The Federal Trade Commission (“FTC”) is cracking down on trade associations and paid influencers regarding the adequate disclosure of paid promotions. Recently, the FTC sent warning letters to two trade groups and twelve health influencers regarding certain Instagram and TikTok posts that promoted the safety of the artificial sweetener aspartame and the consumption of sugar-containing products. According to the FTC, these posts did not adequately disclose that they were part of a paid promotion.

The FTC’s warning letters noted that disclosures included in the caption of videos may not be sufficient to communicate to viewers that the posts were paid advertisements. The FTC also noted that using a social media platform’s built-in “paid partnership” disclosure tool might not be conspicuous enough for viewers to understand the specifics of paid advertisements.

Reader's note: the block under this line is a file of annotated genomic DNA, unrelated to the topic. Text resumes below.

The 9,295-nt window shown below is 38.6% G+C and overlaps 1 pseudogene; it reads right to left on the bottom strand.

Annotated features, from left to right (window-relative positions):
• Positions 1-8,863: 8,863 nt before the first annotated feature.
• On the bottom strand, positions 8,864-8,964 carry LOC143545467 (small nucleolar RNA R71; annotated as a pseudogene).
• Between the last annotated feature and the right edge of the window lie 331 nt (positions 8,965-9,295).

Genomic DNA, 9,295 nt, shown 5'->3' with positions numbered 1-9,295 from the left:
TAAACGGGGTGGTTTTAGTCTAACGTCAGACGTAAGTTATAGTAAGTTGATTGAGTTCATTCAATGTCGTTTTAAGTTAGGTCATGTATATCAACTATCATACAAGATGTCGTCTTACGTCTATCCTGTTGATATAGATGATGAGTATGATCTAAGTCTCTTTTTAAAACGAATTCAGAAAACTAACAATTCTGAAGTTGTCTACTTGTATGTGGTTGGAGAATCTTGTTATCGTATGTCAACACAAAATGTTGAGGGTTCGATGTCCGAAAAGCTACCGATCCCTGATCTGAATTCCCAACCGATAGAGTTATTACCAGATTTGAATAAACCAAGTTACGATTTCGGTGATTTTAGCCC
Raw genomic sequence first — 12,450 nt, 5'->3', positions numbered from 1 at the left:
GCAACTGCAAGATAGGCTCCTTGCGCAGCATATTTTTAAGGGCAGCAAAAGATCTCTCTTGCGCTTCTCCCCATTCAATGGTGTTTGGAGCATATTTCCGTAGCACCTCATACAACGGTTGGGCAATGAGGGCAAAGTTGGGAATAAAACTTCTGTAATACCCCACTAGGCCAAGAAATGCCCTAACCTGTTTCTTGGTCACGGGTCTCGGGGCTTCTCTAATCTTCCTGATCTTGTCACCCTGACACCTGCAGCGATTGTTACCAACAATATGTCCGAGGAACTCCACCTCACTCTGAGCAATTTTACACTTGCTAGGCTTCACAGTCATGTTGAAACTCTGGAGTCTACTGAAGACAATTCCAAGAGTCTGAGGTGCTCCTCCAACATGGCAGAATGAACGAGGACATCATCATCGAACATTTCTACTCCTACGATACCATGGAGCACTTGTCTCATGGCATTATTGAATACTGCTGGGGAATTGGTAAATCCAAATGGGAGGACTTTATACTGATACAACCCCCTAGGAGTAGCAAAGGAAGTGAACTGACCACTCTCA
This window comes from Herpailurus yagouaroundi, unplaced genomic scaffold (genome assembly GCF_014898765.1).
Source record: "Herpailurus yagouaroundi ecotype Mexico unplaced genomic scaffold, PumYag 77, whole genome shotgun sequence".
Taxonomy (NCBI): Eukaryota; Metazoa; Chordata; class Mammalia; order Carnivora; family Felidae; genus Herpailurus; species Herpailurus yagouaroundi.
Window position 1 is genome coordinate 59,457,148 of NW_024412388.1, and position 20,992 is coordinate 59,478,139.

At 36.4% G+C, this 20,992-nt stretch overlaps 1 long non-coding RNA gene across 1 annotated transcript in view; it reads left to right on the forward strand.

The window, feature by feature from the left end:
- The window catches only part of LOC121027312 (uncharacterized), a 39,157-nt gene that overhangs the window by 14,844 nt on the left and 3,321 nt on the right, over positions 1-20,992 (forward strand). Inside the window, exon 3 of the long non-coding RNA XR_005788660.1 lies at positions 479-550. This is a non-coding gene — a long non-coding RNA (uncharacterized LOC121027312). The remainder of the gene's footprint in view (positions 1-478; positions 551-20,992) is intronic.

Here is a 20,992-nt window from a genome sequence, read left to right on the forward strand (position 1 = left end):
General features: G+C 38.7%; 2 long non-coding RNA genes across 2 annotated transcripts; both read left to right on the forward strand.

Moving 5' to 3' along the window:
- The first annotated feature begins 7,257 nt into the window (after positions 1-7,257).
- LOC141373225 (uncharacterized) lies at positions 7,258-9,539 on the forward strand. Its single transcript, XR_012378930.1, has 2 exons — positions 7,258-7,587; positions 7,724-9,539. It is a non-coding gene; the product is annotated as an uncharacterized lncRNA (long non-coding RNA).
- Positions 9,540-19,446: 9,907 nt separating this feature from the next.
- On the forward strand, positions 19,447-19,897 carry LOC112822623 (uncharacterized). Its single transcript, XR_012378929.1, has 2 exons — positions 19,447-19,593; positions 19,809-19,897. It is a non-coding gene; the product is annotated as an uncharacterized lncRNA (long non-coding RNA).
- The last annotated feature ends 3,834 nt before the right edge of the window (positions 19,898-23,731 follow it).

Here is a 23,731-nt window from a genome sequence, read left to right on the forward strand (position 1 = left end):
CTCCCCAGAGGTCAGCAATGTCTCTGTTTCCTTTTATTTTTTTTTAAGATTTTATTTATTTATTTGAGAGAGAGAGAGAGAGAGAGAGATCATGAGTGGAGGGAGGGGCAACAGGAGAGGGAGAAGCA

These warnings come several months after the FTC released updated “Guides Concerning the Use of Endorsements and Testimonials in Advertising,” which we covered here. Under the revised guides, paid endorsers of a product must “clearly and conspicuously” disclose any connections “between the endorser and the seller of the advertised product that might materially alter the weight or credibility of the endorsement.”

Running afoul of the FTC’s guides can result in repercussions and necessitate corrective action. For example, the warning letters advised that influencers could be personally liable for $50,120 in civil penalties for each future failure to comply with the guides, and also requested that the recipients contact the FTC within fifteen days to describe the actions taken to address the FTC’s concerns.